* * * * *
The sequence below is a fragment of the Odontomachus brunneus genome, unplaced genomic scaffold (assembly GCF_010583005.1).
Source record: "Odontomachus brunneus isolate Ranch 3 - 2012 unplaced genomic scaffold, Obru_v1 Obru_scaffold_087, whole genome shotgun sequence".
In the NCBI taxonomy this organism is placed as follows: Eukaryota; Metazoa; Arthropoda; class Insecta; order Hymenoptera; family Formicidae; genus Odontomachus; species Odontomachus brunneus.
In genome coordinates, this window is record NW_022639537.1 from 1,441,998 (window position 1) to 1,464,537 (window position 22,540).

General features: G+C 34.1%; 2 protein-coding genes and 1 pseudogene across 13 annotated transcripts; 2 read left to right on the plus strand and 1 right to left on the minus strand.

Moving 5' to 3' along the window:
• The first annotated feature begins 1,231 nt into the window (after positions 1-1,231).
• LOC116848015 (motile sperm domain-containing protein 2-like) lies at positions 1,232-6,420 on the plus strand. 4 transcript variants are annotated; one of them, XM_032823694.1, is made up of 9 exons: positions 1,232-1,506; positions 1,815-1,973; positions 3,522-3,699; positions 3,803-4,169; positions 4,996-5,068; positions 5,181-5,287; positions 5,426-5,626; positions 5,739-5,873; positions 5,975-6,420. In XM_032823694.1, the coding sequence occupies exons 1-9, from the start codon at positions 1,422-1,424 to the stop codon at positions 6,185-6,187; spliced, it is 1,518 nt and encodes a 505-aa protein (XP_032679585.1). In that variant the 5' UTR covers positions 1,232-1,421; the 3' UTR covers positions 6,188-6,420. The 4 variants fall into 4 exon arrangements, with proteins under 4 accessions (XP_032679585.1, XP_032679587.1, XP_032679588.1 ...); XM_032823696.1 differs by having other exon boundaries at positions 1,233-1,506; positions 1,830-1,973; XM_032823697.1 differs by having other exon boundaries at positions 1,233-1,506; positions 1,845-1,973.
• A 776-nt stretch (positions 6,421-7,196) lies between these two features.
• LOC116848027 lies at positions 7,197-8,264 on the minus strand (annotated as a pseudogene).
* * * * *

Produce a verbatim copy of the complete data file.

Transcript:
The sequence below is a fragment of the Odontomachus brunneus genome, unplaced genomic scaffold (assembly GCF_010583005.1).
Source record: "Odontomachus brunneus isolate Ranch 3 - 2012 unplaced genomic scaffold, Obru_v1 Obru_scaffold_087, whole genome shotgun sequence".
In the NCBI taxonomy this organism is placed as follows: Eukaryota; Metazoa; Arthropoda; class Insecta; order Hymenoptera; family Formicidae; genus Odontomachus; species Odontomachus brunneus.
In genome coordinates, this window is record NW_022639537.1 from 1,441,998 (window position 1) to 1,464,537 (window position 22,540).

General features: G+C 34.1%; 2 protein-coding genes and 1 pseudogene across 13 annotated transcripts; 2 read left to right on the plus strand and 1 right to left on the minus strand.

Moving 5' to 3' along the window:
• The first annotated feature begins 1,231 nt into the window (after positions 1-1,231).
• LOC116848015 (motile sperm domain-containing protein 2-like) lies at positions 1,232-6,420 on the plus strand. 4 transcript variants are annotated; one of them, XM_032823694.1, is made up of 9 exons: positions 1,232-1,506; positions 1,815-1,973; positions 3,522-3,699; positions 3,803-4,169; positions 4,996-5,068; positions 5,181-5,287; positions 5,426-5,626; positions 5,739-5,873; positions 5,975-6,420. In XM_032823694.1, the coding sequence occupies exons 1-9, from the start codon at positions 1,422-1,424 to the stop codon at positions 6,185-6,187; spliced, it is 1,518 nt and encodes a 505-aa protein (XP_032679585.1). In that variant the 5' UTR covers positions 1,232-1,421; the 3' UTR covers positions 6,188-6,420. The 4 variants fall into 4 exon arrangements, with proteins under 4 accessions (XP_032679585.1, XP_032679587.1, XP_032679588.1 ...); XM_032823696.1 differs by having other exon boundaries at positions 1,233-1,506; positions 1,830-1,973; XM_032823697.1 differs by having other exon boundaries at positions 1,233-1,506; positions 1,845-1,973.
• A 776-nt stretch (positions 6,421-7,196) lies between these two features.
• LOC116848027 lies at positions 7,197-8,264 on the minus strand (annotated as a pseudogene).